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By voice vote and with no apologies for unnecessary hand-wringing, the Senate passed a bill that provides 4 million veterans and survivors a 1.7 percent cost-of-living increase effective Dec. 1.
The measure now goes to the White House for President Obama's signature.
The bill providing the COLA, HR 4114, had been left at the side of the legislative road in September when Congress took a break for the elections because of a still unexplained objection to the measure, which simply provides the same increase in disability and survivor benefits that automatically would occur for Social Security recipients and military retirees.
When Congress failed to pass the COLA bill Sept. 22, there was pre-election squabbling over the risk that the bill might not pass in time for the increase to first appear in January paychecks, as is customary.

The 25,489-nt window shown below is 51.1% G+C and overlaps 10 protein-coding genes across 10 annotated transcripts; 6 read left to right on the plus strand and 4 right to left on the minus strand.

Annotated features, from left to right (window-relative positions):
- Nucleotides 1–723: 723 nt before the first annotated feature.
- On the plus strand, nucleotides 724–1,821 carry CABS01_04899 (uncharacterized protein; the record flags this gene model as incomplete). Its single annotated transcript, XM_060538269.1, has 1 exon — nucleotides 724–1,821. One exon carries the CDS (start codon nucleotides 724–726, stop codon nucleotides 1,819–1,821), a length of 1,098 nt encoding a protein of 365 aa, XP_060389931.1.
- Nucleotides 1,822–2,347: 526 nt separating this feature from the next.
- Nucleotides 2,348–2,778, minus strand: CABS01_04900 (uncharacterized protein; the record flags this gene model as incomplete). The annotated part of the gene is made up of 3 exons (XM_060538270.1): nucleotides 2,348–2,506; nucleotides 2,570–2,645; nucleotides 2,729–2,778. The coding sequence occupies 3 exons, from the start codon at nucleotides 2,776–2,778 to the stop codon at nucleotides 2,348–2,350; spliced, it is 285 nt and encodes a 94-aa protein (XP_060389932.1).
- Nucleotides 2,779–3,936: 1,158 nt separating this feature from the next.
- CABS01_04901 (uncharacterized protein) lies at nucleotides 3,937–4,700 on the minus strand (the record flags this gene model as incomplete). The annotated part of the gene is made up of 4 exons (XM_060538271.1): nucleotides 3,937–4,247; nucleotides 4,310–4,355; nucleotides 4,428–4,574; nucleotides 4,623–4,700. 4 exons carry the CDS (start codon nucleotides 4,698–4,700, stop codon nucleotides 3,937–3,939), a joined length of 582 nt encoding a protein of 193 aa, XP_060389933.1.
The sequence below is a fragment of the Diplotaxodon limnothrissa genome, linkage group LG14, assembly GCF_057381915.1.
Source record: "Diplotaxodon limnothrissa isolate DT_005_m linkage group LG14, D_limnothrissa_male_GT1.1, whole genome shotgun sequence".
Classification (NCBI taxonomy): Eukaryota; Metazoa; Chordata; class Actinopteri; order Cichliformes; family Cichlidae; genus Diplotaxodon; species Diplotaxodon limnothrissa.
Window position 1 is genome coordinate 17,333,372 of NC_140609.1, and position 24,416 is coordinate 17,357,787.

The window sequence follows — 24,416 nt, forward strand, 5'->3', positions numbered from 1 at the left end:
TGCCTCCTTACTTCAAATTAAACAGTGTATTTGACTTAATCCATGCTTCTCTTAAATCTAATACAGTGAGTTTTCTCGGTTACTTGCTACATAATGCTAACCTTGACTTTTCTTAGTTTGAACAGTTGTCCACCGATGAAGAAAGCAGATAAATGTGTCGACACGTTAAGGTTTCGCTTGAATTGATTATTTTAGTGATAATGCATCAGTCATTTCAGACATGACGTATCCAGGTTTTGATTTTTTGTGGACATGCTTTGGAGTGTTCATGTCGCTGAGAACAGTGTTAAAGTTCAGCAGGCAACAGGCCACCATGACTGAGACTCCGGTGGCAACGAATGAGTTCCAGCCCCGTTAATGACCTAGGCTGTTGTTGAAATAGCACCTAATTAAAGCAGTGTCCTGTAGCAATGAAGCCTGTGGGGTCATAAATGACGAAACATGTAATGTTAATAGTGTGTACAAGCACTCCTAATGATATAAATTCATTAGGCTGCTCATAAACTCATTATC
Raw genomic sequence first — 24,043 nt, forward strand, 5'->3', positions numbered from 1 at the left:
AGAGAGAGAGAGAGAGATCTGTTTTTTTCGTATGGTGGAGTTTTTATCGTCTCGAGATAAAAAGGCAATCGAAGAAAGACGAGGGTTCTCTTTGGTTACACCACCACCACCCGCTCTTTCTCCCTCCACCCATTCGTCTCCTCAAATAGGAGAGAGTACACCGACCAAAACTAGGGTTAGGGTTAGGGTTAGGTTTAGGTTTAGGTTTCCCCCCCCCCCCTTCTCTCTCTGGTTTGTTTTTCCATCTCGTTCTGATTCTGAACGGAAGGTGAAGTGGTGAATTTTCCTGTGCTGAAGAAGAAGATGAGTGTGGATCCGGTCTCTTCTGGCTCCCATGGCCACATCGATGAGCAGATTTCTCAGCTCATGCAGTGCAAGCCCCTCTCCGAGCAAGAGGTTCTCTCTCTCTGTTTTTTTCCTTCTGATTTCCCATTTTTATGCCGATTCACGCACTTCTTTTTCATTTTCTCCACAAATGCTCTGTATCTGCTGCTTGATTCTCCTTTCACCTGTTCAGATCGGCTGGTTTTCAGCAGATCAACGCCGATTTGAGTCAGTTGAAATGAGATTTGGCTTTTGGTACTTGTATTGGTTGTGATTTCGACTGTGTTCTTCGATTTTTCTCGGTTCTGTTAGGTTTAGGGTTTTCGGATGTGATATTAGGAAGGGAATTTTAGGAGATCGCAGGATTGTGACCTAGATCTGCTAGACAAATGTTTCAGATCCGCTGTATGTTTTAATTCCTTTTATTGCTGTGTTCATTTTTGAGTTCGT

That talk was fueled by a statement from the Veterans Affairs Department that if Congress didn't act by Nov. 13, VA might not have time to adjust its payroll mechanism. VA later revised the processing time, saying veterans would be paid as long as Congress acted by early December and as long as it was an across-the-board increase.
Congress has resisted making the veterans' COLA automatic because passing the measure each year gives lawmakers a way to tout their support for veterans in their re-election campaigns.
A freshman lawmaker, Rep. Jon Runyan, R-N.J., House Veterans' Affairs Committee's disability assistance panel, has proposed legislation to make veterans' compensation automatically increase at the same time as Social Security, without the need for congressional involvement. His proposal passed the veterans' committee this year but has not passed the full House and seems unlikely to become law before the current session of Congress ends.